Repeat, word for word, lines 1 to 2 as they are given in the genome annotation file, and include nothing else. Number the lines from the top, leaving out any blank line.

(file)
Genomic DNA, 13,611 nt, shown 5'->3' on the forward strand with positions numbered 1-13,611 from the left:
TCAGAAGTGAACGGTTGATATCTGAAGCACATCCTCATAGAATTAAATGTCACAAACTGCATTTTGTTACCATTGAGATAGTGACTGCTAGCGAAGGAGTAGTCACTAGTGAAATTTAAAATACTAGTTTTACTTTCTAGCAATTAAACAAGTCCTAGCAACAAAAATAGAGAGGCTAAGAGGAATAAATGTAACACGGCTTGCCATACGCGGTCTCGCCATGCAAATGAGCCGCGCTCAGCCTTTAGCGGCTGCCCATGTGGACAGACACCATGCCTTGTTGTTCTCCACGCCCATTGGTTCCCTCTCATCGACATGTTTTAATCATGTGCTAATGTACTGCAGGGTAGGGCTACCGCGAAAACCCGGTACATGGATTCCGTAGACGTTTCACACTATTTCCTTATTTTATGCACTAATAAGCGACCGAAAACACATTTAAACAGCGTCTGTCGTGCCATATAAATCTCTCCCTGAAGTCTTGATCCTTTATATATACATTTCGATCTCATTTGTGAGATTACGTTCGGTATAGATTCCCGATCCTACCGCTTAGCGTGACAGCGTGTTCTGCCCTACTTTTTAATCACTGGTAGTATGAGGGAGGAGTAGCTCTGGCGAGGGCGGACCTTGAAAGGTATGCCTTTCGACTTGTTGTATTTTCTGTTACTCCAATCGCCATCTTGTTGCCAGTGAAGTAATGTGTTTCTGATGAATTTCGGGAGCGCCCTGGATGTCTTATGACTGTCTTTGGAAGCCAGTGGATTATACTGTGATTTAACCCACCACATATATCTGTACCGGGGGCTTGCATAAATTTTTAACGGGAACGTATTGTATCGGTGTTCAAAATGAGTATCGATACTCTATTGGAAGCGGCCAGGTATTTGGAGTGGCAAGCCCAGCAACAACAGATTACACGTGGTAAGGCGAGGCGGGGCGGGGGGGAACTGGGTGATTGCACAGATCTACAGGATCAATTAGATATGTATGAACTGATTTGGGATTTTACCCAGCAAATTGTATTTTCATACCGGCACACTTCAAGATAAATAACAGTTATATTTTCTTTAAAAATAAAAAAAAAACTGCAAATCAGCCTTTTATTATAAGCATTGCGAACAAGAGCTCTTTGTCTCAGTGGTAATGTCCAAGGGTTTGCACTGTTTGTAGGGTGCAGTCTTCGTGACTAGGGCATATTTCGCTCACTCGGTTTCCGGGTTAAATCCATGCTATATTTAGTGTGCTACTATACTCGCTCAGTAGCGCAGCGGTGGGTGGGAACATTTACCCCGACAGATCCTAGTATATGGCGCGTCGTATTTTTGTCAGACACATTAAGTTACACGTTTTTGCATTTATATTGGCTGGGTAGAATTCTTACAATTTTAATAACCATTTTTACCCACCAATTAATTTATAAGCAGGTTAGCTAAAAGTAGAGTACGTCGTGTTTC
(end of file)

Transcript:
Genomic DNA, 13,611 nt, shown 5'->3' on the forward strand with positions numbered 1-13,611 from the left:
TCAGAAGTGAACGGTTGATATCTGAAGCACATCCTCATAGAATTAAATGTCACAAACTGCATTTTGTTACCATTGAGATAGTGACTGCTAGCGAAGGAGTAGTCACTAGTGAAATTTAAAATACTAGTTTTACTTTCTAGCAATTAAACAAGTCCTAGCAACAAAAATAGAGAGGCTAAGAGGAATAAATGTAACACGGCTTGCCATACGCGGTCTCGCCATGCAAATGAGCCGCGCTCAGCCTTTAGCGGCTGCCCATGTGGACAGACACCATGCCTTGTTGTTCTCCACGCCCATTGGTTCCCTCTCATCGACATGTTTTAATCATGTGCTAATGTACTGCAGGGTAGGGCTACCGCGAAAACCCGGTACATGGATTCCGTAGACGTTTCACACTATTTCCTTATTTTATGCACTAATAAGCGACCGAAAACACATTTAAACAGCGTCTGTCGTGCCATATAAATCTCTCCCTGAAGTCTTGATCCTTTATATATACATTTCGATCTCATTTGTGAGATTACGTTCGGTATAGATTCCCGATCCTACCGCTTAGCGTGACAGCGTGTTCTGCCCTACTTTTTAATCACTGGTAGTATGAGGGAGGAGTAGCTCTGGCGAGGGCGGACCTTGAAAGGTATGCCTTTCGACTTGTTGTATTTTCTGTTACTCCAATCGCCATCTTGTTGCCAGTGAAGTAATGTGTTTCTGATGAATTTCGGGAGCGCCCTGGATGTCTTATGACTGTCTTTGGAAGCCAGTGGATTATACTGTGATTTAACCCACCACATATATCTGTACCGGGGGCTTGCATAAATTTTTAACGGGAACGTATTGTATCGGTGTTCAAAATGAGTATCGATACTCTATTGGAAGCGGCCAGGTATTTGGAGTGGCAAGCCCAGCAACAACAGATTACACGTGGTAAGGCGAGGCGGGGCGGGGGGGAACTGGGTGATTGCACAGATCTACAGGATCAATTAGATATGTATGAACTGATTTGGGATTTTACCCAGCAAATTGTATTTTCATACCGGCACACTTCAAGATAAATAACAGTTATATTTTCTTTAAAAATAAAAAAAAAACTGCAAATCAGCCTTTTATTATAAGCATTGCGAACAAGAGCTCTTTGTCTCAGTGGTAATGTCCAAGGGTTTGCACTGTTTGTAGGGTGCAGTCTTCGTGACTAGGGCATATTTCGCTCACTCGGTTTCCGGGTTAAATCCATGCTATATTTAGTGTGCTACTATACTCGCTCAGTAGCGCAGCGGTGGGTGGGAACATTTACCCCGACAGATCCTAGTATATGGCGCGTCGTATTTTTGTCAGACACATTAAGTTACACGTTTTTGCATTTATATTGGCTGGGTAGAATTCTTACAATTTTAATAACCATTTTTACCCACCAATTAATTTATAAGCAGGTTAGCTAAAAGTAGAGTACGTCGTGTTTC